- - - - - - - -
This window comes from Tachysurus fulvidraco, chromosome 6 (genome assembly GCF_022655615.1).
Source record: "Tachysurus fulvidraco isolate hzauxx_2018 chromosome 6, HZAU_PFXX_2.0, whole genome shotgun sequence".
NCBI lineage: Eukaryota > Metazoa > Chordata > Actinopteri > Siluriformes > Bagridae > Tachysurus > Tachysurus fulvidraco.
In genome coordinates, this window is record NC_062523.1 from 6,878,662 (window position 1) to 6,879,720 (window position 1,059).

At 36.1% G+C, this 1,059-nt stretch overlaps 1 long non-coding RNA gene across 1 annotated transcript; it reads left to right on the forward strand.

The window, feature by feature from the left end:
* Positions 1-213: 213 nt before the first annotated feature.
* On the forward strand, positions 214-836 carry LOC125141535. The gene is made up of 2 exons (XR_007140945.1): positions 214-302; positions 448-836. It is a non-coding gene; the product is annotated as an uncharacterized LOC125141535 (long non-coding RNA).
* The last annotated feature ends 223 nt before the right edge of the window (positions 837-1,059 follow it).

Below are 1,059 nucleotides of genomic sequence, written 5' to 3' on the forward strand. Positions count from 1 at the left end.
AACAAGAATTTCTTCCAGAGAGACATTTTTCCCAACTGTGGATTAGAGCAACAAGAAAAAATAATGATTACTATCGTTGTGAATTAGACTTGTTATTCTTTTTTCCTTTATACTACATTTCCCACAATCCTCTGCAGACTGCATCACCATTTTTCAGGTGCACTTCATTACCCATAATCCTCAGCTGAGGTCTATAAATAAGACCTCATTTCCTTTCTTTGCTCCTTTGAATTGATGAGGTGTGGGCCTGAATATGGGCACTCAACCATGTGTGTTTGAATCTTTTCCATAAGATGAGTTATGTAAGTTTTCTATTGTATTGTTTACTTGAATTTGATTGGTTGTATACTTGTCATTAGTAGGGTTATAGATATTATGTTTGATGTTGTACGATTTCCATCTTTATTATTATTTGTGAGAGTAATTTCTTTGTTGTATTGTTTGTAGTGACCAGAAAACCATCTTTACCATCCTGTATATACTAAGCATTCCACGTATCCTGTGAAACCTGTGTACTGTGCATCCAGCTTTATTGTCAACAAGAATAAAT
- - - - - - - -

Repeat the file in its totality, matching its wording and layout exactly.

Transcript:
This window comes from Tachysurus fulvidraco, chromosome 6 (genome assembly GCF_022655615.1).
Source record: "Tachysurus fulvidraco isolate hzauxx_2018 chromosome 6, HZAU_PFXX_2.0, whole genome shotgun sequence".
NCBI lineage: Eukaryota > Metazoa > Chordata > Actinopteri > Siluriformes > Bagridae > Tachysurus > Tachysurus fulvidraco.
In genome coordinates, this window is record NC_062523.1 from 6,878,662 (window position 1) to 6,879,720 (window position 1,059).

At 36.1% G+C, this 1,059-nt stretch overlaps 1 long non-coding RNA gene across 1 annotated transcript; it reads left to right on the forward strand.

The window, feature by feature from the left end:
* Positions 1-213: 213 nt before the first annotated feature.
* On the forward strand, positions 214-836 carry LOC125141535. The gene is made up of 2 exons (XR_007140945.1): positions 214-302; positions 448-836. It is a non-coding gene; the product is annotated as an uncharacterized LOC125141535 (long non-coding RNA).
* The last annotated feature ends 223 nt before the right edge of the window (positions 837-1,059 follow it).

Below are 1,059 nucleotides of genomic sequence, written 5' to 3' on the forward strand. Positions count from 1 at the left end.
AACAAGAATTTCTTCCAGAGAGACATTTTTCCCAACTGTGGATTAGAGCAACAAGAAAAAATAATGATTACTATCGTTGTGAATTAGACTTGTTATTCTTTTTTCCTTTATACTACATTTCCCACAATCCTCTGCAGACTGCATCACCATTTTTCAGGTGCACTTCATTACCCATAATCCTCAGCTGAGGTCTATAAATAAGACCTCATTTCCTTTCTTTGCTCCTTTGAATTGATGAGGTGTGGGCCTGAATATGGGCACTCAACCATGTGTGTTTGAATCTTTTCCATAAGATGAGTTATGTAAGTTTTCTATTGTATTGTTTACTTGAATTTGATTGGTTGTATACTTGTCATTAGTAGGGTTATAGATATTATGTTTGATGTTGTACGATTTCCATCTTTATTATTATTTGTGAGAGTAATTTCTTTGTTGTATTGTTTGTAGTGACCAGAAAACCATCTTTACCATCCTGTATATACTAAGCATTCCACGTATCCTGTGAAACCTGTGTACTGTGCATCCAGCTTTATTGTCAACAAGAATAAAT